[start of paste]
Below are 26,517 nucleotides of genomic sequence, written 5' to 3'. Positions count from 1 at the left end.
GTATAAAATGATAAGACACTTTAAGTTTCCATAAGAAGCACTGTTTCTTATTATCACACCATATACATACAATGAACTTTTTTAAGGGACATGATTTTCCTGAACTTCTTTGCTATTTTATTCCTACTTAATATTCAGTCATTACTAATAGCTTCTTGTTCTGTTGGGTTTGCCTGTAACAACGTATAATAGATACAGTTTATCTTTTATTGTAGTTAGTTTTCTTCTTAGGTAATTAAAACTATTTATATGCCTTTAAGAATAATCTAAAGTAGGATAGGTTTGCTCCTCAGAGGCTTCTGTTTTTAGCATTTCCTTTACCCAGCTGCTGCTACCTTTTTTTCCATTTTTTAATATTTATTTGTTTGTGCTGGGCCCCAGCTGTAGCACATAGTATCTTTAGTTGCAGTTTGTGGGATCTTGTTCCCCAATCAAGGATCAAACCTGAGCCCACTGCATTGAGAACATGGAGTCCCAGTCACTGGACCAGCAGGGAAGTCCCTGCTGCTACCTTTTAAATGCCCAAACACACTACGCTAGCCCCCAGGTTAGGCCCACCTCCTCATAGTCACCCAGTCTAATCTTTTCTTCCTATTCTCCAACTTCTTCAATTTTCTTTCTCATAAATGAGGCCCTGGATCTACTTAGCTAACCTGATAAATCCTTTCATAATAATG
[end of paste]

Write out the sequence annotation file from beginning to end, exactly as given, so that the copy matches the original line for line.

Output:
Below are 26,517 nucleotides of genomic sequence, written 5' to 3'. Positions count from 1 at the left end.
GTATAAAATGATAAGACACTTTAAGTTTCCATAAGAAGCACTGTTTCTTATTATCACACCATATACATACAATGAACTTTTTTAAGGGACATGATTTTCCTGAACTTCTTTGCTATTTTATTCCTACTTAATATTCAGTCATTACTAATAGCTTCTTGTTCTGTTGGGTTTGCCTGTAACAACGTATAATAGATACAGTTTATCTTTTATTGTAGTTAGTTTTCTTCTTAGGTAATTAAAACTATTTATATGCCTTTAAGAATAATCTAAAGTAGGATAGGTTTGCTCCTCAGAGGCTTCTGTTTTTAGCATTTCCTTTACCCAGCTGCTGCTACCTTTTTTTCCATTTTTTAATATTTATTTGTTTGTGCTGGGCCCCAGCTGTAGCACATAGTATCTTTAGTTGCAGTTTGTGGGATCTTGTTCCCCAATCAAGGATCAAACCTGAGCCCACTGCATTGAGAACATGGAGTCCCAGTCACTGGACCAGCAGGGAAGTCCCTGCTGCTACCTTTTAAATGCCCAAACACACTACGCTAGCCCCCAGGTTAGGCCCACCTCCTCATAGTCACCCAGTCTAATCTTTTCTTCCTATTCTCCAACTTCTTCAATTTTCTTTCTCATAAATGAGGCCCTGGATCTACTTAGCTAACCTGATAAATCCTTTCATAATAATG